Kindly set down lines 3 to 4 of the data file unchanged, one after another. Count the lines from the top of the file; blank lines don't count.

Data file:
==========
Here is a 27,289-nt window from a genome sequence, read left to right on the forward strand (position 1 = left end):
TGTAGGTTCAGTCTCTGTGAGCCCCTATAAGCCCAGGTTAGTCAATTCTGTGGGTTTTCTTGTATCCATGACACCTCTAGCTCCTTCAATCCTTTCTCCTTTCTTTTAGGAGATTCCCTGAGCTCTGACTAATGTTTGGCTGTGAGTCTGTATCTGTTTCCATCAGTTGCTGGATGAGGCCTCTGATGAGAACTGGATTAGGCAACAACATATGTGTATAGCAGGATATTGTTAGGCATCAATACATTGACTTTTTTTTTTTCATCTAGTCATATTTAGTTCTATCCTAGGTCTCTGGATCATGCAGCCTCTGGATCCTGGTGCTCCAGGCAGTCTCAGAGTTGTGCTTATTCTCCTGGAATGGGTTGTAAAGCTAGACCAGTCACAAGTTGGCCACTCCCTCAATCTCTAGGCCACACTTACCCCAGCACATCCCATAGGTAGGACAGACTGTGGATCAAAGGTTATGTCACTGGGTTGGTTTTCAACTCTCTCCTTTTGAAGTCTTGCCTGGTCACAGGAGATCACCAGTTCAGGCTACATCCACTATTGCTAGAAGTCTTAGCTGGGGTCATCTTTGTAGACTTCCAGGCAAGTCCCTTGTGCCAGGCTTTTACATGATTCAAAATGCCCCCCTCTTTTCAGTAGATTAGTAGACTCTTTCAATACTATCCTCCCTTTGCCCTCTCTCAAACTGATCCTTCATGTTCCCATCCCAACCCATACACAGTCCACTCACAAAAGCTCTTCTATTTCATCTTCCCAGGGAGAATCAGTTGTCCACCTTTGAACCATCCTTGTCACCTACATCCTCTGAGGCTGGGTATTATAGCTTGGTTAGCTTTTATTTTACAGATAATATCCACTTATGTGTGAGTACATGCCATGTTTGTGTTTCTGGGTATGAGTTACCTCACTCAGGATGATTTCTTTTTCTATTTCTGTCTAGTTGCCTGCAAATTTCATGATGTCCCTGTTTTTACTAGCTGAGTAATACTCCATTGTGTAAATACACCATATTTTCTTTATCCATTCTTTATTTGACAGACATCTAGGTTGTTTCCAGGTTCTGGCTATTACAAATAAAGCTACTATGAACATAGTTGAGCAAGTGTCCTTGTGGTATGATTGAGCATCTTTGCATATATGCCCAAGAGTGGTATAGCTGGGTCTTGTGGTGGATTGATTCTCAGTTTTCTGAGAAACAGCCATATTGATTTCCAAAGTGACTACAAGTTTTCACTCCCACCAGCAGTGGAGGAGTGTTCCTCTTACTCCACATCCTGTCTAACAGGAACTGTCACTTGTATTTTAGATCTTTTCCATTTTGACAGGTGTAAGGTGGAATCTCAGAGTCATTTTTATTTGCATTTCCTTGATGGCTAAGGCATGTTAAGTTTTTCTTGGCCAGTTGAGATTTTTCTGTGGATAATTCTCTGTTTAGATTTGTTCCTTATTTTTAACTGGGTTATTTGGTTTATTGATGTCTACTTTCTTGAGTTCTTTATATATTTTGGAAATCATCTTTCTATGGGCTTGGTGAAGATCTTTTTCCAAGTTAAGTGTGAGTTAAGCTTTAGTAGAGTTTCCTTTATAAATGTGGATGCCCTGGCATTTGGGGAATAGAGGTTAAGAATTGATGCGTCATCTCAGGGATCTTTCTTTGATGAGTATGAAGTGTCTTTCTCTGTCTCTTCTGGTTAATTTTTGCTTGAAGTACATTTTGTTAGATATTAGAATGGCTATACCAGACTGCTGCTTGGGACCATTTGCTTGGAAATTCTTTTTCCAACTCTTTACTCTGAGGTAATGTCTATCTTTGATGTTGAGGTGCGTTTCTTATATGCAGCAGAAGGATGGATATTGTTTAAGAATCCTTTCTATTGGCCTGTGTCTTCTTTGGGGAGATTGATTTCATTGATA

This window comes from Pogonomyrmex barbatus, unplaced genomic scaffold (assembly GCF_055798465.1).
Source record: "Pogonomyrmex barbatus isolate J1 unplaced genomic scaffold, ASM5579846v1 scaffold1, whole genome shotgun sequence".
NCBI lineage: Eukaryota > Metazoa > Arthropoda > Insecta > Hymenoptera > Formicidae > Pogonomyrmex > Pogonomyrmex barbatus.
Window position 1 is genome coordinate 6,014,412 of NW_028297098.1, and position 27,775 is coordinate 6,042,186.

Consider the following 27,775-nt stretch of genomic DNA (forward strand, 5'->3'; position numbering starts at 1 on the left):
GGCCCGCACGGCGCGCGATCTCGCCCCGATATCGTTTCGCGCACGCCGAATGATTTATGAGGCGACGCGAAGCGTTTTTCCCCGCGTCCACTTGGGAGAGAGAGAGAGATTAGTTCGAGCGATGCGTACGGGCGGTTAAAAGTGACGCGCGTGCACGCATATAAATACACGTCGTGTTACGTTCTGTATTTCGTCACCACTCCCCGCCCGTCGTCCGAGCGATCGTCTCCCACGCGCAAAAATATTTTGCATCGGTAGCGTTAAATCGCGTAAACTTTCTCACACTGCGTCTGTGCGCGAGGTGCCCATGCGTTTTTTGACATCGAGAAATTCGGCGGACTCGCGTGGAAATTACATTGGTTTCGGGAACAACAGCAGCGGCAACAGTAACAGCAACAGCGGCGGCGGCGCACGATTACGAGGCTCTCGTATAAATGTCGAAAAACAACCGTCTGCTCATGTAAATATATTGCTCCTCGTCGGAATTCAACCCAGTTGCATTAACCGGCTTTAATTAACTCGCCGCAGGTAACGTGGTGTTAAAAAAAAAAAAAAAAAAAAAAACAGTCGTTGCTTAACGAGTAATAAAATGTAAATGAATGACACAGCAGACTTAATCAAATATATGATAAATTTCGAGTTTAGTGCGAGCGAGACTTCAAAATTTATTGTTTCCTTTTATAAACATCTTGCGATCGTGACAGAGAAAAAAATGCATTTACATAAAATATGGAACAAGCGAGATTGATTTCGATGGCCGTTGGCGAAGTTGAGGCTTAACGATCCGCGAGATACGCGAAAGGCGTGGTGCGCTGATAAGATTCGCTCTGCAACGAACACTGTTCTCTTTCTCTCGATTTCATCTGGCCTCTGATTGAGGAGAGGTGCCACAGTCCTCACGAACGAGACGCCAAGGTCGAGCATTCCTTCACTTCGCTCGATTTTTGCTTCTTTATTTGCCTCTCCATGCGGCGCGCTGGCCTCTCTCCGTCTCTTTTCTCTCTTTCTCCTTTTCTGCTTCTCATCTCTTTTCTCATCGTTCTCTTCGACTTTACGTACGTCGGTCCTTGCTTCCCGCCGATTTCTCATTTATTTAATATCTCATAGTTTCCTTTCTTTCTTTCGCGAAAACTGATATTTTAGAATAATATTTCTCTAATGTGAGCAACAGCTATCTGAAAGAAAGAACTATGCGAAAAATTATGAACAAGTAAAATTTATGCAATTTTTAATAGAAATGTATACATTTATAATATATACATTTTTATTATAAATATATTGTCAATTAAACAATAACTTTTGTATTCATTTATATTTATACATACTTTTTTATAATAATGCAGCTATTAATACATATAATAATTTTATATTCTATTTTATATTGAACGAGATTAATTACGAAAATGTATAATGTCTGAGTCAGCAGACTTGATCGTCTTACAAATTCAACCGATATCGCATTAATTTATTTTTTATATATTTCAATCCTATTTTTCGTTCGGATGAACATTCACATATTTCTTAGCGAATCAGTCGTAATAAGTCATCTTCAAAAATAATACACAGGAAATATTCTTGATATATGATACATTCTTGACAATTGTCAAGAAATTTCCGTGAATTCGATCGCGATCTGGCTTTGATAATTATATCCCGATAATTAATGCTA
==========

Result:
This window comes from Pogonomyrmex barbatus, unplaced genomic scaffold (assembly GCF_055798465.1).
Source record: "Pogonomyrmex barbatus isolate J1 unplaced genomic scaffold, ASM5579846v1 scaffold1, whole genome shotgun sequence".